Gregg Aldus was fuming. The sun was in his eyes as he crawled eastward with the morning rush hour traffic (talk about an oxymoron—there was plenty of rush, and more than an hour), and his sunglasses were on the hall table in his apartment. He had no idea why Phil, his boss, wanted to see him at 8:00 AM “sharp,” when the office didn’t even open until 9:00. Nothing is ever that urgent with life insurance. It was 7:55, and he was still at least half a dozen stop lights west of the parking garage, and the idiots ahead of him didn’t seem to be able to get more than four cars through a light. What else could go wrong?
With a sigh of frustration he punched the Sync button, muting ZZ Top in the middle of “LaGrange.” “Please say a command.” At least Siri had a more pleasant voice than Letty, the receptionist, although he couldn’t look down Siri’s blouse from this side of the dashboard. Both sides of Letty were an eyeful.
“Phone,” he replied, smiling at his own recurring question about what the owner of that electronic voice looked like. Scarlett Johanssen came to mind. “Call Phil.”
“At least I can let him know I’m close,” he thought, then slapped the steering wheel as the light changed again, and the cars in front of him braked to a stop. Still three ahead of him. The phone rang twice, and Phil picked up.
“Aldus, I was just sending you a tex….”
The impact of the car behind him slammed Gregg’s head against the headrest, and then his whole body recoiled forward. He always stayed a good eight to ten feet behind the car ahead of him in case he needed to change lanes, so instead of his shoulder harness catching him or bouncing off of the airbag, Gregg did a face plant mostly in the middle of the steering wheel. Just then his truck was shoved into the minivan ahead of him. That collision caused the airbag to explode from the center of the steering column.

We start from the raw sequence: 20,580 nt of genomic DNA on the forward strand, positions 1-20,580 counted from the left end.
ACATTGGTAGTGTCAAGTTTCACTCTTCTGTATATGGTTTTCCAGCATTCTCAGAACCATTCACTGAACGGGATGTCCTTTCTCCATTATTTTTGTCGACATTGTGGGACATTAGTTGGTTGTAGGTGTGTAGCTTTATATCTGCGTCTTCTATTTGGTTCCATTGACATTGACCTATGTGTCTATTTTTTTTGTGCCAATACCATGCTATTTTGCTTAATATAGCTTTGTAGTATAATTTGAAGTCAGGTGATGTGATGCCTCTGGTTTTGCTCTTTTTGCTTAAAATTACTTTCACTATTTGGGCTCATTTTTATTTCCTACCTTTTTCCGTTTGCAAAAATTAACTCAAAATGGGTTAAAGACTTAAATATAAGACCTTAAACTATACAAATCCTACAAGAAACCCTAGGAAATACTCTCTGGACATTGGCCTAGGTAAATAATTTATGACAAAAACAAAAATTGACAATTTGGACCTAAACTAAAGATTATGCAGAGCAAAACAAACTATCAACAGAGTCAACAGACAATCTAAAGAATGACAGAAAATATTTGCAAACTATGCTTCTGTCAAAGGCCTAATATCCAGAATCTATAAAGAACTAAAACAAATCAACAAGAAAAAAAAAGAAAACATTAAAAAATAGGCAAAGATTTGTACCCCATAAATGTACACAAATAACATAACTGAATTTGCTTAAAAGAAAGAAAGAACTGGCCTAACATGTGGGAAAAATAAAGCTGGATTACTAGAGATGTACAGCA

He hit the top of the steering wheel just above his hairline. It opened a gash about three inches long and immediately gushed blood. His nose had broken, and his upper teeth had gone through his lip and pierced the faux leather padding in the center of the steering wheel. With the front-end collision, the exploding airbag filled the air with the talcum powder and cornstarch. The powder stuck to the blood pouring out of Gregg’s forehead, nose, and mouth. The tensioners in the shoulder harness had been too slow to catch him, but the lap belt kept him from being thrown into the lower dash and breaking or badly bruising his knees. He would discover later, however, a hairline fracture in his left forearm, and two broken fingers on his right hand.
Although he was more than a little dazed, Gregg didn’t lose consciousness. The pain would come later, too. Almost as soon as the airbag deflated, he was unbuckling his seatbelt and reaching for the door handle. He was vaguely aware of Siri telling him that she noted he had been in an accident and had called for assistance.
The driver behind him would be in worse shape, Gregg thought. Help now. Be angry later. He pulled the handkerchief from his right rear pocket, wiped the blood out of his eyes, and headed for the black BMW stuck under the back bumper of his F150.
Beemers have a good “collision cage,” so despite the steam coming from the pierced radiator and the accordion folds in the hood and quarter panels, Gregg was able to open the driver’s door without too much extra effort. The airbag had deployed at impact, of course, but the driver had taken it hard. He was still slumped forward against the shoulder restraint. His glasses had been broken in two at the bridge of his nose, which was probably broken, too, and he was bleeding from his nose and small cuts in his eyebrows and cheeks from the glasses.
Gregg reached in and gently eased the driver back against his seat. “Hey, buddy, are you…? Phil? What the hell?!”